Learning to Speak Thai
Learning the language and culture is not a “must do” but it is a good idea.
Jen, Retire In Thailand’s teacher, earned her degree in Education from Rajabhat University, Chiang Rai in 1988. Jen’s passion in life is teaching the Thai language and culture to westerners. Jen has a unique style of teaching which quickly advances people to being able to hold a basic conversation.
All of Jen’s teaching is one-on-one, unless you are a couple, because she knows it will take you much longer to learn in a group class. In a group class, you learn at the teacher’s pace, with Jen, you learn at your pace. Jen’s classes cost 400 Baht per hour. You may choose to learn basic conversation, advanced conversation, reading and writing or all. The time to learn basic conversation varies from person to person but typically it takes 30-50 hours.
If you already speak some Thai and just want to expand your vocabulary in specific areas Jen will work with you only on what you need. In other words, you tell Jen what you want to learn and she will teach just that.
Learning to speak the Thai language may be the single most important task an expat can undertake for his/her life in Thailand. Actually, it’s not simply a matter of whether or not you should learn the language, rather, it is how well you learn to communicate with the Thais. Learning Thai gives an expat who makes that effort distinct advantages such as:
- More respect
- Life gets much easier
- You will save money
- Learn about things, places & opportunities that non-Thai speaking foreigners will not
- Gain a deeper understanding of your new home
- and many more
My advice to Thai language learners
Learn to speak first
As a child the natural progression is that one first learns to talk. Then they go to school where they learn to read and write. It makes no sense to learn to read and write first because you will have no idea of what the meanings are of the words you are seeing.
Learn “Bangkok” Thai (the national language) first
Even if you will be living in a region where dialectic Thai is what the locals usually speak. Thais watch TV and most TV is “Bangkok” Thai, thus they will understand you.
Don’t Speak “Market Thai”
Would you recommend that new immigrants to the west go down to the docks in New Jersey or Liverpool to learn English? Market Thai won’t get you better prices, but it will make you sound a bit foolish when you are speaking to middle-class Thais.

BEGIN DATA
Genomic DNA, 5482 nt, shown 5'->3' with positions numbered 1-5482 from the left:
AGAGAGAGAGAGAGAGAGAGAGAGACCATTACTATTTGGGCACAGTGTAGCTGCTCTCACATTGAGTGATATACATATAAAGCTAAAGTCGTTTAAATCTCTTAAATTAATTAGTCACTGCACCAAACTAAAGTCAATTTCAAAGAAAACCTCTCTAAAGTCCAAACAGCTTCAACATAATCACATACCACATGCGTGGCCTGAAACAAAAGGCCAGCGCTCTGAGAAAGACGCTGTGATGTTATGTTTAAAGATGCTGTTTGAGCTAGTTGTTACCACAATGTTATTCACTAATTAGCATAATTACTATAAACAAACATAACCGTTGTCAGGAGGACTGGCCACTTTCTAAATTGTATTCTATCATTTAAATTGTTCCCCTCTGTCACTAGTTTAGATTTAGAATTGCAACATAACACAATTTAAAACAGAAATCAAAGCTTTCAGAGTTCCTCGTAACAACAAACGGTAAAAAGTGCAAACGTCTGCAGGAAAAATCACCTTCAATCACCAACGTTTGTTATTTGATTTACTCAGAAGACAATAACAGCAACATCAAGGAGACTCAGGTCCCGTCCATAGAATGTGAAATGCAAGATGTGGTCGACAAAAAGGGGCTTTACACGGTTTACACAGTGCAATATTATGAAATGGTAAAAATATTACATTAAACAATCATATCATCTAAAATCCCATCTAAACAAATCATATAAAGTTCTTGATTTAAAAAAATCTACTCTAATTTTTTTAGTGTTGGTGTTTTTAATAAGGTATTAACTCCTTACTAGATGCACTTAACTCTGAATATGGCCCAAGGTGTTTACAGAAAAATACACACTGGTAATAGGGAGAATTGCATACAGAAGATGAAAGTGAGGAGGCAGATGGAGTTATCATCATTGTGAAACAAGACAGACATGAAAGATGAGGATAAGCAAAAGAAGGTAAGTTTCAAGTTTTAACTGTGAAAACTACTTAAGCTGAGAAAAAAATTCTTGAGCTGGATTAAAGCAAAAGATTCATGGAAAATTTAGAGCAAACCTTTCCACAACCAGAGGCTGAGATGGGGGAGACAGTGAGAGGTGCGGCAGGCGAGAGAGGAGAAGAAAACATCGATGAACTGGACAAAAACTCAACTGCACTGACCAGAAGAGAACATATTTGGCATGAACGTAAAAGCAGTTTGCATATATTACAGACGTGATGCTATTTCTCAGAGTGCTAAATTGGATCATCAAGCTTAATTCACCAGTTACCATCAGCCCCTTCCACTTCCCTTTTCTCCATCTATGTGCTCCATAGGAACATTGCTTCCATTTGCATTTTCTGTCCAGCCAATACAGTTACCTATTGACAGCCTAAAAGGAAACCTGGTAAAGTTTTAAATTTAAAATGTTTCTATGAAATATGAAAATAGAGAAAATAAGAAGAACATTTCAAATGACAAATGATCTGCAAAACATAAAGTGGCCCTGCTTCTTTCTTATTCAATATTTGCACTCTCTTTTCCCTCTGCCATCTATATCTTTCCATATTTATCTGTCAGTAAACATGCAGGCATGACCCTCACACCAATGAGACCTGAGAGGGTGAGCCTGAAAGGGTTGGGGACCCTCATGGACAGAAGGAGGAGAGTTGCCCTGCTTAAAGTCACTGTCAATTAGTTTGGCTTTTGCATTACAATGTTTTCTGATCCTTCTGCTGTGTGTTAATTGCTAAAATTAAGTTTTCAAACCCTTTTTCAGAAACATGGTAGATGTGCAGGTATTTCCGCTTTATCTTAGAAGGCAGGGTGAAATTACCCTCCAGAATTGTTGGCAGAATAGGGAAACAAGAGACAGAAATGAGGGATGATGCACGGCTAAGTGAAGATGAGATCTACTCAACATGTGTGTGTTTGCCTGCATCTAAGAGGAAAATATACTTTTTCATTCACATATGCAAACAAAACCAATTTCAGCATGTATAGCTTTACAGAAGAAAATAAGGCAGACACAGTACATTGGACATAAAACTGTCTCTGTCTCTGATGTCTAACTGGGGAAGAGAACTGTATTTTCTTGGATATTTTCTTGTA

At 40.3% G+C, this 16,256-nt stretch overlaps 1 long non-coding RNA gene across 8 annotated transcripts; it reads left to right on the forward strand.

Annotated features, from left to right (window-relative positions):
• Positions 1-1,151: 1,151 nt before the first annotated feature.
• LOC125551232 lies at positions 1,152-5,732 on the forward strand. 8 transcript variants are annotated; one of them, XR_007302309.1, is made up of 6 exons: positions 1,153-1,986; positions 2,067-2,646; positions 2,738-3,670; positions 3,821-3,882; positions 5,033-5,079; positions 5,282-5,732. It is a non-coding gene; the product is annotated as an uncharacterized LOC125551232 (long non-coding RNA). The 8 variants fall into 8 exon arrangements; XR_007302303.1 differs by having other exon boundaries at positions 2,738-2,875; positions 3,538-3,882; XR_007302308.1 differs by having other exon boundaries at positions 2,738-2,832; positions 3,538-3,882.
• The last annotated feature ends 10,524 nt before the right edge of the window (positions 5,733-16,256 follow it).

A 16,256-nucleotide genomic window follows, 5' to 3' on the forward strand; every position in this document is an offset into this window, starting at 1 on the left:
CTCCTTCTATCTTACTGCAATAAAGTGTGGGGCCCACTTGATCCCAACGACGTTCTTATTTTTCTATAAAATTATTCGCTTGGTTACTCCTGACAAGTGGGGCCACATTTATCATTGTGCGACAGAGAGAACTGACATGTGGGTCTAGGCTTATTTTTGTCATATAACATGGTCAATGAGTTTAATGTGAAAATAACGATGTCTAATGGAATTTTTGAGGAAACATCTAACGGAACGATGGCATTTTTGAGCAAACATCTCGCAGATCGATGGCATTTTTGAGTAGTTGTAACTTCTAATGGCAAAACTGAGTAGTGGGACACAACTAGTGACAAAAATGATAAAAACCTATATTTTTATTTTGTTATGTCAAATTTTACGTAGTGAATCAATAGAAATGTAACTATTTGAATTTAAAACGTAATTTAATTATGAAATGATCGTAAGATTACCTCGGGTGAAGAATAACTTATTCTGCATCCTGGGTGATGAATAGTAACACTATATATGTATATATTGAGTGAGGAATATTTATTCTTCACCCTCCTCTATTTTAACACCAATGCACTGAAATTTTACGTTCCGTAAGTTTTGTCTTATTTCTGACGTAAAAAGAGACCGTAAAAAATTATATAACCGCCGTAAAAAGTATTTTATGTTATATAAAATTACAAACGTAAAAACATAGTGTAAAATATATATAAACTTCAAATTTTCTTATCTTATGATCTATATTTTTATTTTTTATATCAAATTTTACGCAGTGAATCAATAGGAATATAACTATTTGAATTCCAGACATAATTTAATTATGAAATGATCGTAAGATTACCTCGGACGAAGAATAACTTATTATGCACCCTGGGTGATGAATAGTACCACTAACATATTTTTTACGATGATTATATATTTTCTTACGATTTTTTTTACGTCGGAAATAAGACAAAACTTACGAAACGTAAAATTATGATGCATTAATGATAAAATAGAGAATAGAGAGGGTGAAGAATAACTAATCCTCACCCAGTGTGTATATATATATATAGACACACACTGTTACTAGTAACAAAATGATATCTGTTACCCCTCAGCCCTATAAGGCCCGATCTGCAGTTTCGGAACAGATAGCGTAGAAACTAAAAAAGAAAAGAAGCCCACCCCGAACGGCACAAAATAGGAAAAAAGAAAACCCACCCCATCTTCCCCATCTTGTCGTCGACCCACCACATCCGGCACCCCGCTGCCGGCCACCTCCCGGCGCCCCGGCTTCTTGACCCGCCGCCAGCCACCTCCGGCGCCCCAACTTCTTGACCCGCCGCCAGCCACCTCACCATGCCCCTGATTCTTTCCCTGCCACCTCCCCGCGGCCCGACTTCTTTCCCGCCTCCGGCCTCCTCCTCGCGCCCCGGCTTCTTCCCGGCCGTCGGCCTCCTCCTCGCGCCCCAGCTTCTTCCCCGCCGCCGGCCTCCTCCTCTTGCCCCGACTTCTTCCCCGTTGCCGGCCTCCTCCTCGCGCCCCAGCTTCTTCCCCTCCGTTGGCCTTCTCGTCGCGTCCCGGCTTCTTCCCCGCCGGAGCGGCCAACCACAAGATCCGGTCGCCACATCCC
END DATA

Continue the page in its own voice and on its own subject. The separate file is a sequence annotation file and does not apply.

Strive for Clarity in Your Spoken Thai
Speaking clearly is important. A foreigner mumbling his Thai, sounds a bit like nails on chalkboard. If you don’t have Thais saying, “Phut chat,” to you — you aren’t there yet.
Use Appropriate Context
When Speaking Thai If you walk up to an English speaker in the west and say, “bear,” you will usually get a blank look. Are you warning them about a “bear” .. or asking them to “bear” with you — and since your word is spoken instead of written, are you stating that your cupboard is “bare”. Communicating in the Thai language is no different. Thai’s communicate in phrases rather than distinct words.
Learn to Speak Thai in Phrases
“I (pause) want (pause) to (pause) go (pause) to (pause) Chiang (pause) Mai.” Sound a bit robotic? How do you think that would sound to a Thai? When you’re learning Thai, concoct an entire sentence or phrase in your head before blurting out a staccato burst of syllables.
Speak Thai Quietly At First
For some reason, westerners who are in the beginning stages of learning Thai tend to speak it too loudly. Maybe they are proud of their ability and want to brag a bit. Maybe they think that speaking loudly makes them easier to understand. Perhaps some anxiety about using this strange language pumps a bit more adrenalin to their vocal chords. Just remember that if you are in the beginning stages of learning to speak Thai, your command of the language is probably terrible. Do you really want everyone within earshot to know that?